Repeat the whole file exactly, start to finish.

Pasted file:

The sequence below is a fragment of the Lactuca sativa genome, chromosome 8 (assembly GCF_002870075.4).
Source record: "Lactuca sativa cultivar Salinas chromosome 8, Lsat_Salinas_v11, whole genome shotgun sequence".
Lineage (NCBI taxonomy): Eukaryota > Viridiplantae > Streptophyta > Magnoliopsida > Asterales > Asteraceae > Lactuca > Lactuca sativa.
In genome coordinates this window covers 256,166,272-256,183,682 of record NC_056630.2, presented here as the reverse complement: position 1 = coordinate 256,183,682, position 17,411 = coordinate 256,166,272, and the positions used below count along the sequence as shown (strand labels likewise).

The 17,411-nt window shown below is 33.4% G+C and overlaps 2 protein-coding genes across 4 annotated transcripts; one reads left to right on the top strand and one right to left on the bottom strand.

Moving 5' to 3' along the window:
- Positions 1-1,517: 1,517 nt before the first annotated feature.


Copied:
The sequence below is a fragment of the Lactuca sativa genome, chromosome 8 (assembly GCF_002870075.4).
Source record: "Lactuca sativa cultivar Salinas chromosome 8, Lsat_Salinas_v11, whole genome shotgun sequence".
Lineage (NCBI taxonomy): Eukaryota > Viridiplantae > Streptophyta > Magnoliopsida > Asterales > Asteraceae > Lactuca > Lactuca sativa.
In genome coordinates this window covers 256,166,272-256,183,682 of record NC_056630.2, presented here as the reverse complement: position 1 = coordinate 256,183,682, position 17,411 = coordinate 256,166,272, and the positions used below count along the sequence as shown (strand labels likewise).

The 17,411-nt window shown below is 33.4% G+C and overlaps 2 protein-coding genes across 4 annotated transcripts; one reads left to right on the top strand and one right to left on the bottom strand.

Moving 5' to 3' along the window:
- Positions 1-1,517: 1,517 nt before the first annotated feature.